Amyloid-β1-42 Disrupts Synaptic Plasticity by Altering Glutamate Recycling at the Synapse

Edina Varga, Gábor Juhász, Zsolt Bozsó, Botond Penke, Lívia Fülöp, Viktor Szegedi

Research output: Article

23 Citations (Scopus)


Alzheimer's disease (AD) is the most prevalent form of neurodegenerative disorders characterized by neuritic plaques containing amyloid-β peptide (Aβ) and neurofibrillary tangles. Evidence has been reported that Aβ1-42 plays an essential pathogenic role in decreased spine density, impairment of synaptic plasticity, and neuronal loss with disruption of memory-related synapse function, all associated with AD. Experimentally, Aβ1-42 oligomers perturb hippocampal long-term potentiation (LTP), an electrophysiological correlate of learning and memory. Aβ was also reported to perturb synaptic glutamate (Glu)-recycling by inhibiting excitatory-amino-acid-transporters. Elevated level of extracellular Glu leads to activation of perisynaptic receptors, including NR2B subunit containing NMDARs. These receptors were shown to induce impaired LTP and enhanced long-term depression and proapoptotic pathways, all central features of AD. In the present study, we investigated the role of Glu-recycling on Aβ1-42-induced LTP deficit in the CA1. We found that Aβ-induced LTP damage, which was mimicked by the Glu-reuptake inhibitor TBOA, could be rescued by blocking the NR2B subunit of NMDA receptors. Furthermore, decreasing the level of extracellular Glu using a Glu scavenger also restores TBOA or Aβ induces LTP damage. Overall, these results suggest that reducing ambient Glu in the brain can be protective against Aβ-induced synaptic disruption.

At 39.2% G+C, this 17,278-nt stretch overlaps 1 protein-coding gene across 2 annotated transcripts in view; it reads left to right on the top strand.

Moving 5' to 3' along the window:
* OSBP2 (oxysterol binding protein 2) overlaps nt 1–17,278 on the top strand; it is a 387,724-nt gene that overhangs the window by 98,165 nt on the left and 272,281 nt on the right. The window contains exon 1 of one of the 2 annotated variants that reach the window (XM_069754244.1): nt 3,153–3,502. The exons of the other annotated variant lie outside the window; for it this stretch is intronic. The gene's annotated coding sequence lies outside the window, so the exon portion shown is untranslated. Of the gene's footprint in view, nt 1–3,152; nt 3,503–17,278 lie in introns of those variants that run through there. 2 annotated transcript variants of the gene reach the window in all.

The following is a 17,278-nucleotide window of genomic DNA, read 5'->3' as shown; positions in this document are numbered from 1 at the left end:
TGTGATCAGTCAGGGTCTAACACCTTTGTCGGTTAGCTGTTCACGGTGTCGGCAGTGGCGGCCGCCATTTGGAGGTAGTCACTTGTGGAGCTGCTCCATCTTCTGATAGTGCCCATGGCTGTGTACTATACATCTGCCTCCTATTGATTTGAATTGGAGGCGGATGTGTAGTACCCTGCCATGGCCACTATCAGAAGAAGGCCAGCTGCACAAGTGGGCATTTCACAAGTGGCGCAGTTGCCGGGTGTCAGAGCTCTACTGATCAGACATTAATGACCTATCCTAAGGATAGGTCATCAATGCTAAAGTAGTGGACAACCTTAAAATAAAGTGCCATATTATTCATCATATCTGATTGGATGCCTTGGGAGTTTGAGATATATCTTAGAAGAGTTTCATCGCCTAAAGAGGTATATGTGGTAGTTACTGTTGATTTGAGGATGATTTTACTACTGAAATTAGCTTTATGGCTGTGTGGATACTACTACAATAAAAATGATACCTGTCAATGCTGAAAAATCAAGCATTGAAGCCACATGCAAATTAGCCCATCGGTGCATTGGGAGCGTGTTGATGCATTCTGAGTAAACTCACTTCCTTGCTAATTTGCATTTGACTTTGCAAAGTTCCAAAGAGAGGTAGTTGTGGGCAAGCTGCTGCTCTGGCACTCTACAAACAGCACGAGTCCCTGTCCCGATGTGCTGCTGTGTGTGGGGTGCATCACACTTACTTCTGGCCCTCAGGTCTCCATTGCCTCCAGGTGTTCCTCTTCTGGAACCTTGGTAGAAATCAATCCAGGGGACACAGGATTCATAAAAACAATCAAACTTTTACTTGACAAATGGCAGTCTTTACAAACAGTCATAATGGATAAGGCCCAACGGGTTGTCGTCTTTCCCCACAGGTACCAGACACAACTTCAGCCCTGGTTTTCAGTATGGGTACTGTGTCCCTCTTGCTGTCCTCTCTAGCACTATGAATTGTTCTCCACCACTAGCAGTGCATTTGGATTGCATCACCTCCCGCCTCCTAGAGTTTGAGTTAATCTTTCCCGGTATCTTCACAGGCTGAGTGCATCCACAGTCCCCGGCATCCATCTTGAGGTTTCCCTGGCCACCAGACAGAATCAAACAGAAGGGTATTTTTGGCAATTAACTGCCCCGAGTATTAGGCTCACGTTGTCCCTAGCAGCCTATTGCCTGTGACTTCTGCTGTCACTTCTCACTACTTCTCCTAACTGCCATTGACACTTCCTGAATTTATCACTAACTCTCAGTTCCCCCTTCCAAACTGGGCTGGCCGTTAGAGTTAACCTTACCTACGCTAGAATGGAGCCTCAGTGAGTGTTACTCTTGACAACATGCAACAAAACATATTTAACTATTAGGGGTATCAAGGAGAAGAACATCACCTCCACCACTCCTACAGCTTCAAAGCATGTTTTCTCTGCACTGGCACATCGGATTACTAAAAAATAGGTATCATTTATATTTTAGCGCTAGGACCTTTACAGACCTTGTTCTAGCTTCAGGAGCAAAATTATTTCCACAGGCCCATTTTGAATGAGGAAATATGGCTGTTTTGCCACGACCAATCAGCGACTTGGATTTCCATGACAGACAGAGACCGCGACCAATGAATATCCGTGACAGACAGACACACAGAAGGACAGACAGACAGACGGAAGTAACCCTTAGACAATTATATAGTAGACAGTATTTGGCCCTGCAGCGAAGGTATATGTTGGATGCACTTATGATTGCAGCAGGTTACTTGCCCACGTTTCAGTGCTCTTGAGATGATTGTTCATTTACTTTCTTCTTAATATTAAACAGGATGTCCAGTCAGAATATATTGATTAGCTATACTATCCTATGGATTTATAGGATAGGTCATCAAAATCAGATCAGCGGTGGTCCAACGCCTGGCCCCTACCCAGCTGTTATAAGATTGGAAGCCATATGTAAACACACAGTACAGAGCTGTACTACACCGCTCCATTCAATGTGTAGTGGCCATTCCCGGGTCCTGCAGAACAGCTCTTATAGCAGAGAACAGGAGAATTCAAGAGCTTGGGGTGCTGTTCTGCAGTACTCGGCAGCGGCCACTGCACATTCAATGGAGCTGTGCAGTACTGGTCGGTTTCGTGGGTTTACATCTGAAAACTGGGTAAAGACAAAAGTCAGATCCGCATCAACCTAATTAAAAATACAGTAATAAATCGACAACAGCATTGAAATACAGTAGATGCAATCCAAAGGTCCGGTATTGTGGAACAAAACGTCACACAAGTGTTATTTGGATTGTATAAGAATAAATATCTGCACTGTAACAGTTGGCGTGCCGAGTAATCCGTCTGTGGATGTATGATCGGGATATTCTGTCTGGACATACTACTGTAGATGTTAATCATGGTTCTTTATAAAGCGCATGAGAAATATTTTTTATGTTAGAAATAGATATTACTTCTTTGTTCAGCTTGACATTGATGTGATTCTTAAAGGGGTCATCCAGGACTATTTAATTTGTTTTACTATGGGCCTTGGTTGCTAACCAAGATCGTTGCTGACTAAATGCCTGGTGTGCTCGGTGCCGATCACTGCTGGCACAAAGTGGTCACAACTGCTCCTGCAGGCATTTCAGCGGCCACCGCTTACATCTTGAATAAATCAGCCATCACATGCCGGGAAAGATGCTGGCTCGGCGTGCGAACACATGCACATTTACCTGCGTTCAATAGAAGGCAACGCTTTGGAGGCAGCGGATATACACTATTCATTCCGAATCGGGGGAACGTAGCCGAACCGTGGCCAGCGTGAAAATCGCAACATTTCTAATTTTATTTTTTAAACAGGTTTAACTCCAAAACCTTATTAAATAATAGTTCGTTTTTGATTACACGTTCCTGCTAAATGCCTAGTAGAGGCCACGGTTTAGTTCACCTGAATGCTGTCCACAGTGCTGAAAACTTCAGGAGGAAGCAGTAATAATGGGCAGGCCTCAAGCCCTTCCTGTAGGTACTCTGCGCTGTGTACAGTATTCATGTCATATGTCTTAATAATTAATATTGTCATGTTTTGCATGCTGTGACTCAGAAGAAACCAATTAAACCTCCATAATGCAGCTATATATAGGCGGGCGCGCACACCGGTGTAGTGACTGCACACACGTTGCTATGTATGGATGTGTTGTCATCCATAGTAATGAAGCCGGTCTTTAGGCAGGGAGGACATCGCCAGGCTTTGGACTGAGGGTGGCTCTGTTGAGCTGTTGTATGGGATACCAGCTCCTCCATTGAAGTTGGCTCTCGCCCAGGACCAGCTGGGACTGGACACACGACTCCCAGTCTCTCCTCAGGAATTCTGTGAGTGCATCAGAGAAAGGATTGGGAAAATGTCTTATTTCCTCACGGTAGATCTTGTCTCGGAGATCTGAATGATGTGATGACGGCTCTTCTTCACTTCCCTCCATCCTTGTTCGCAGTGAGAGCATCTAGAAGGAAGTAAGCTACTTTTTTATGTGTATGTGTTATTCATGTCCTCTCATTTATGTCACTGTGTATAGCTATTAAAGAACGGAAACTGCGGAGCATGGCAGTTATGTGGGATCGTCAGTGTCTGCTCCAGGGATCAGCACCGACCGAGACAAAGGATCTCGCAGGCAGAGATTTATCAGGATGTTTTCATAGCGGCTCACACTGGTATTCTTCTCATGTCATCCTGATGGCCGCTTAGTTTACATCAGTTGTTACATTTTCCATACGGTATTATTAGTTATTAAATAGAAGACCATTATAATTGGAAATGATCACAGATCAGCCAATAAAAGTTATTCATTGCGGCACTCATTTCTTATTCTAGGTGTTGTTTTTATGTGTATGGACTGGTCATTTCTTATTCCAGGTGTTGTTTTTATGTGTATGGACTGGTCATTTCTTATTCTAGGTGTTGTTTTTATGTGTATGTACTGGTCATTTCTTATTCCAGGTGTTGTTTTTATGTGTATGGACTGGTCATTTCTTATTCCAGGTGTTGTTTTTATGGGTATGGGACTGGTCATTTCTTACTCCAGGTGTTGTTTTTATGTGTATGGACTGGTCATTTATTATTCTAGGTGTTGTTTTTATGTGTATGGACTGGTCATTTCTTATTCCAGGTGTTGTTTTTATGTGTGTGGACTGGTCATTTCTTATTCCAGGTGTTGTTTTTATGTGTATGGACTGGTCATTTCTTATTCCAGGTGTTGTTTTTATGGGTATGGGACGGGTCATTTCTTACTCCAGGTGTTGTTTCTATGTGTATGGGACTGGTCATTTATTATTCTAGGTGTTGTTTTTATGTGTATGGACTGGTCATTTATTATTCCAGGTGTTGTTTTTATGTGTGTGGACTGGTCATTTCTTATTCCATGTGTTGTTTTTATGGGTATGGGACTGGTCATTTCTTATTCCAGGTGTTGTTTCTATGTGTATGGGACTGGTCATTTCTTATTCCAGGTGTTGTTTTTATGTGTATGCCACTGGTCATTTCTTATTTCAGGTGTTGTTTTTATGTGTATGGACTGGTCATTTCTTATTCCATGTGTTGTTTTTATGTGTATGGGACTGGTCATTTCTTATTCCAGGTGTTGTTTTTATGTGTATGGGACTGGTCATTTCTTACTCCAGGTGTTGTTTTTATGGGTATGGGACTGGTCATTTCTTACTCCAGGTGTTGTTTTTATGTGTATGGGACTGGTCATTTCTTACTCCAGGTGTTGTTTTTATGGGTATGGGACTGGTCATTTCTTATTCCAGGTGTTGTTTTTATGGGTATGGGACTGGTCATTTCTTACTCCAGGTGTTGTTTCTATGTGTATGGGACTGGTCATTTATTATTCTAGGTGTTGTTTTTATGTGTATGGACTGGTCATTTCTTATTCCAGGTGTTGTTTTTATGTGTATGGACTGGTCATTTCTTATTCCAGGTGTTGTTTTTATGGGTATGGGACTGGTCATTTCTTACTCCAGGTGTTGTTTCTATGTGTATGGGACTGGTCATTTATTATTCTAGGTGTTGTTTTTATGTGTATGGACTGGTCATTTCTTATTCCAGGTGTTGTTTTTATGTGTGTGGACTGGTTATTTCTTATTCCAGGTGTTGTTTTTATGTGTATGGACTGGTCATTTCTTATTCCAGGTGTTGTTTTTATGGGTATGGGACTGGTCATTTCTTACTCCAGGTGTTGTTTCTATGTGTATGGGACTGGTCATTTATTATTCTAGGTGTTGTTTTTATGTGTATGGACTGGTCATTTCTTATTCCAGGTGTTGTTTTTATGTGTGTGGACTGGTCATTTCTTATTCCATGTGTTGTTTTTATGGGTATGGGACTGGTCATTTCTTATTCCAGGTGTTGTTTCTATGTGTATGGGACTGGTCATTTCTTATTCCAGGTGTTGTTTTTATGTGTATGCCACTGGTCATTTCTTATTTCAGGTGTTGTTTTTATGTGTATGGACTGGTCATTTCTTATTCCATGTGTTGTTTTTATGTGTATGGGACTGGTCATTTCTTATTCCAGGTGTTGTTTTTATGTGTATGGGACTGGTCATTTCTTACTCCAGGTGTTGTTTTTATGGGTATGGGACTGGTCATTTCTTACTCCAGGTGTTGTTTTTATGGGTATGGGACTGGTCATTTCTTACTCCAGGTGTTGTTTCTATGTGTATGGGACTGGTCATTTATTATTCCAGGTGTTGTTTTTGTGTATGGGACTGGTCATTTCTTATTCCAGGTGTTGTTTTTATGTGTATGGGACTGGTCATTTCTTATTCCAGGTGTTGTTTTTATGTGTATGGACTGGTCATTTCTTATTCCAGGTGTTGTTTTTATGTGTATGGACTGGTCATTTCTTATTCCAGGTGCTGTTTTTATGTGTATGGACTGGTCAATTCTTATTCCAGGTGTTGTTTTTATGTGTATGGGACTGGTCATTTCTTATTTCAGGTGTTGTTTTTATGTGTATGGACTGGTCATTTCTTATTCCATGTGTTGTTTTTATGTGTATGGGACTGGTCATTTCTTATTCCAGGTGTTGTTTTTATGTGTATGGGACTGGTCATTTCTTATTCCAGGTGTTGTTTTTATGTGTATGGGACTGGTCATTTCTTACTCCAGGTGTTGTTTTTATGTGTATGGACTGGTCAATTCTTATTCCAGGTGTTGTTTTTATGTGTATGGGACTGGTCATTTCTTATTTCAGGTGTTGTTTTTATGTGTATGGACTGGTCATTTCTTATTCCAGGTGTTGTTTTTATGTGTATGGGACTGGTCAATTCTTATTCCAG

Original languageEnglish
Pages (from-to)449-456
Number of pages8
JournalJournal of Alzheimer's Disease
Issue number2
Publication statusPublished - jan. 1 2015


ASJC Scopus subject areas

  • Neuroscience(all)
  • Clinical Psychology
  • Geriatrics and Gerontology
  • Psychiatry and Mental health

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